|Health authorities from Haiti and the Dominican Republic pledge joint action to eliminate cholera|
The ministers of health of Haiti (Dr. Florence Guillaume) and the Dominican Republic (Dr. Bautista Rojas) reaffirmed their governments' commitment to carry out joint efforts to eliminate cholera from the island of Hispaniola over the next 10 years.
The joint announcement followed a two-day meeting in Port-au-Prince in which the health leaders agreed on a joint strategy for cholera elimination. The strategy includes measures to improve access to safe drinking water and basic sanitation and to strengthen health services so they can provide better treatment for the disease.
Other participants in the March 12-13 meeting included Dr. Socorro Gross, Assistant Director of the Pan American Health Organization (PAHO), and representatives of the U.S. Centers for Disease Control and Prevention (CDC) and UNICEF. The three organizations are partners in the "Call to Action: A cholera-free Hispaniola" initiative, which was launched at PAHO headquarters in Washington, D.C., in January of this year.
"I am filled with enthusiasm and hope because we are giving continuity, in the short term, to that meeting in which both countries, led by their presidents, supported PAHO's call to eliminate cholera from the entire territory of the island of Hispaniola," said Secretary of Public Health Bautista Rojas of the Dominican Republic.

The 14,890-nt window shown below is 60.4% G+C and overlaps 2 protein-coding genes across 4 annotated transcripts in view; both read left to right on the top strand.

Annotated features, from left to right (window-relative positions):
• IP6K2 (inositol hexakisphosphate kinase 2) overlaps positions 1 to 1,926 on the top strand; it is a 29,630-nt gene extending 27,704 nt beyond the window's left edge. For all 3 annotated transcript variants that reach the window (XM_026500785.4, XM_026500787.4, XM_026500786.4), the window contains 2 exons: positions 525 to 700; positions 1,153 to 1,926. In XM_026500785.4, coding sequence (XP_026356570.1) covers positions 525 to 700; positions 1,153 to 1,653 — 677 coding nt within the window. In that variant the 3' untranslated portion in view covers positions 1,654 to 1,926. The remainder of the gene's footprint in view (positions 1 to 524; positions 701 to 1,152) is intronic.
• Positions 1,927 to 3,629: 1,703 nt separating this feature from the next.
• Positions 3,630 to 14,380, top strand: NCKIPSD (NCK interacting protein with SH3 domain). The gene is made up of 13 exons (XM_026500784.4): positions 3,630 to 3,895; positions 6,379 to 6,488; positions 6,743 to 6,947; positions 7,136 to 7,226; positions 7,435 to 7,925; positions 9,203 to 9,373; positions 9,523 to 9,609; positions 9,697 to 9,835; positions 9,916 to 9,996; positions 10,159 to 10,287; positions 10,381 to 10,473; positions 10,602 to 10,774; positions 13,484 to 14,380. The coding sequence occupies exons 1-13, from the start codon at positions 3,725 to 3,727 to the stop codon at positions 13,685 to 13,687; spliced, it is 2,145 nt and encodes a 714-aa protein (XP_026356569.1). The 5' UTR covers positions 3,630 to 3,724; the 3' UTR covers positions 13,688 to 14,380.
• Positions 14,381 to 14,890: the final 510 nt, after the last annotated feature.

Minister of Health of Haiti Dr. Florence Guillaume reconfirmed her country's commitment to the initiative and said that only through the coordinated participation of all sectors --public, private and civil society-- will it be possible to achieve a "cholera-free Haiti."
"I want to join the two ministers in commiting ourselves not only to eliminating cholera from Hispaniola, recognizing our shared epidemiology, but also to working together to promote both countries' development," said Dr. Gross.
Technical teams from both countries, assisted by representatives of international organizations, developed a series of recommendations to be implemented in each country and in border areas. The two countries also agreed to carry out joint epidemiological surveillance; to improve early warning, prevention and health promotion; and to facilitate prompt treatment of cases.
Meeting participants emphasized the importance of broad intersectoral participation in the cholera-free Hispaniola initiative, including international financial and technical cooperation agencies as well as nongovernmental, religious, and community organizations, and the private sector.
On January 11 of this year, the presidents of Haiti and the Dominican Republic joined representatives of PAHO, UNICEF and the CDC in calling for major new investments in water and sanitation infrastructure to end cholera in Hispaniola.
Such investments are needed to bring Haiti up to the level of neighboring countries in terms of access to water and sanitation services. Even before the 2010 earthquake, only 63 percent of Haitians had access to improved sources of drinking water, and access to sanitation services had actually declined from 26 percent to 17 percent of the population between 1990 and 2008. These conditions facilitated the rapid spread of cholera after the initial outbreak in October of 2010.